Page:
2 x Vinyl LP, Cassette
“If each planet in our solar system were a different room, what would each room sound like?” This is the question driving Canadian Romanian composer and sound designer Stefana Fratila‘s latest album, I Want To Leave This Earth Behind.
Over the course of eight songs, each named after one of those planets, Fratila builds a mesmerizing listening experience. The opening track “Mercury,” with its jagged, saw-like synths, captures the unstable nature of its namesake, the fastest planet to spin around Earth. Soft, crumbling explosion sounds are punctuated by oscillations that grow in frequency and intensity. This hostile crescendo leads to textures more benign: tracks “Venus” and “Earth” are ripe with high notes comprised of vocal synths, bubbling surfaces, and field recordings of birds. In this way, I Want To Leave This Earth Behind appears in constant motion, with Fratila capturing all the elements that make each planet unique: the crushing temperatures, the hurling meteorites, and the desolate volcanic valleys.
In making I Want To Leave This Earth Behind, Fratila’s deep research led her to unusual places—the NASA Jet Propulsion Laboratory and the NASA Goddard Space Flight Center. The end result was the creation of Sononaut, a system of “eight open-source VST plug-ins created for digital audio workstations (DAWs) that emulate the atmospheric conditions of the planets in our solar system,” as the album notes describe. Evidence of this heady process can be found on “Mars,” with its metallic soundscapes that vary between what sounds like a giant, distant bell and muted computer blips.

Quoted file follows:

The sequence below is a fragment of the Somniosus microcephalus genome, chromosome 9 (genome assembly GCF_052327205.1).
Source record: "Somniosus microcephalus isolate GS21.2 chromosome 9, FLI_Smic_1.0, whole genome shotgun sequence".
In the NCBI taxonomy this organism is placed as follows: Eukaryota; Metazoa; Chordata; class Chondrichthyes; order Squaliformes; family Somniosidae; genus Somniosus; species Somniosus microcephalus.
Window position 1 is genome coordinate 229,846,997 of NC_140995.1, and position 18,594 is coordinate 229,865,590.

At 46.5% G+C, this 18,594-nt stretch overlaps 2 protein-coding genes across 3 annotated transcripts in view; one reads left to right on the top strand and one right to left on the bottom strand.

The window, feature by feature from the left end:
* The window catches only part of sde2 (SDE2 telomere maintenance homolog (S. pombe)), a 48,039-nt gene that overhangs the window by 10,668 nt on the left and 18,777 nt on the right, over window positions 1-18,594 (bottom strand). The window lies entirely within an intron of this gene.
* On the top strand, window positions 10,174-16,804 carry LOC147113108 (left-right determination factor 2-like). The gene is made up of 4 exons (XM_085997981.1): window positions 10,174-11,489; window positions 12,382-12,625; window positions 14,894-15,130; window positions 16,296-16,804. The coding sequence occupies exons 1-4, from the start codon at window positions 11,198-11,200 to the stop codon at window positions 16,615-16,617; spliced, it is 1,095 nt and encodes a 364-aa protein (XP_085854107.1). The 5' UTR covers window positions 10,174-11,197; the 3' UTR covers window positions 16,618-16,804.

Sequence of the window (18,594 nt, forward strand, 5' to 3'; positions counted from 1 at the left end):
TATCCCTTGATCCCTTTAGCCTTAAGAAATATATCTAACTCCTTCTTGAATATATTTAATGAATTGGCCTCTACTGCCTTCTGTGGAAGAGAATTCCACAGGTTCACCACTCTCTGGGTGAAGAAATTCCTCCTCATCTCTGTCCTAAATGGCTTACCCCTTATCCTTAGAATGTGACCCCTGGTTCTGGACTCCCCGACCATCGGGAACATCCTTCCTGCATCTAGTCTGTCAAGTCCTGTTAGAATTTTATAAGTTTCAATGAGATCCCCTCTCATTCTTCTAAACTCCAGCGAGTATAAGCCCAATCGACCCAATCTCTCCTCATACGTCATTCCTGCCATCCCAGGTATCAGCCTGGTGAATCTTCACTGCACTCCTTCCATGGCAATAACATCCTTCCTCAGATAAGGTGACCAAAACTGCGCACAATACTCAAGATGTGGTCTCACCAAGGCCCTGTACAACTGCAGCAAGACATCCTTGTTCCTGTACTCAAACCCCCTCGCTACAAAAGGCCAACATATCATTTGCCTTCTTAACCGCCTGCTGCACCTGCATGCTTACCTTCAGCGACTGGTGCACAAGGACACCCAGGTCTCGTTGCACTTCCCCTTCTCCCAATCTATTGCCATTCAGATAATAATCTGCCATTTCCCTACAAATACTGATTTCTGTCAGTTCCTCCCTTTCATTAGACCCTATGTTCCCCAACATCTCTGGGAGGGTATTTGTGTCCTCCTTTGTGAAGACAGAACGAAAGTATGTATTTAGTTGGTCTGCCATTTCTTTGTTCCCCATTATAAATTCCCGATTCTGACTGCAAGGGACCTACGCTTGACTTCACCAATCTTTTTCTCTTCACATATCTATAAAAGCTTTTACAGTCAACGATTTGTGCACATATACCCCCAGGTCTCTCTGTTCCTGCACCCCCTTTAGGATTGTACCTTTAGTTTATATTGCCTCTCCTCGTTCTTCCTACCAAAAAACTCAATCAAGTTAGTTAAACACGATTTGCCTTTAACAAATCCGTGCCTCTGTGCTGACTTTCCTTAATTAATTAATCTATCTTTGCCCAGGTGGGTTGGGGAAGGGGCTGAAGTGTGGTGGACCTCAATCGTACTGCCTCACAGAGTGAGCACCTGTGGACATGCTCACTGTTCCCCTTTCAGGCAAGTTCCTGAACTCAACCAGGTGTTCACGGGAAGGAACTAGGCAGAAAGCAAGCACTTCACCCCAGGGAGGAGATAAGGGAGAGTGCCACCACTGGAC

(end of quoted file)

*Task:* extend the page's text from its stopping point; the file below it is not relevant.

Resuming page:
On the standout track “Jupiter,” swishes and oscillations swirl around a sustained drone, building a track so elastic that it is as if the contrasting waves were trying to capture the massive size of the planet and all of its revolving moons and colorful clouds. The more meditative “Neptune” ends the album with a cascade of glitching, filtered effects that rise and die out suddenly, closing off the loop: 41 minutes of space travel that perfectly capture the immense possibilities of sound.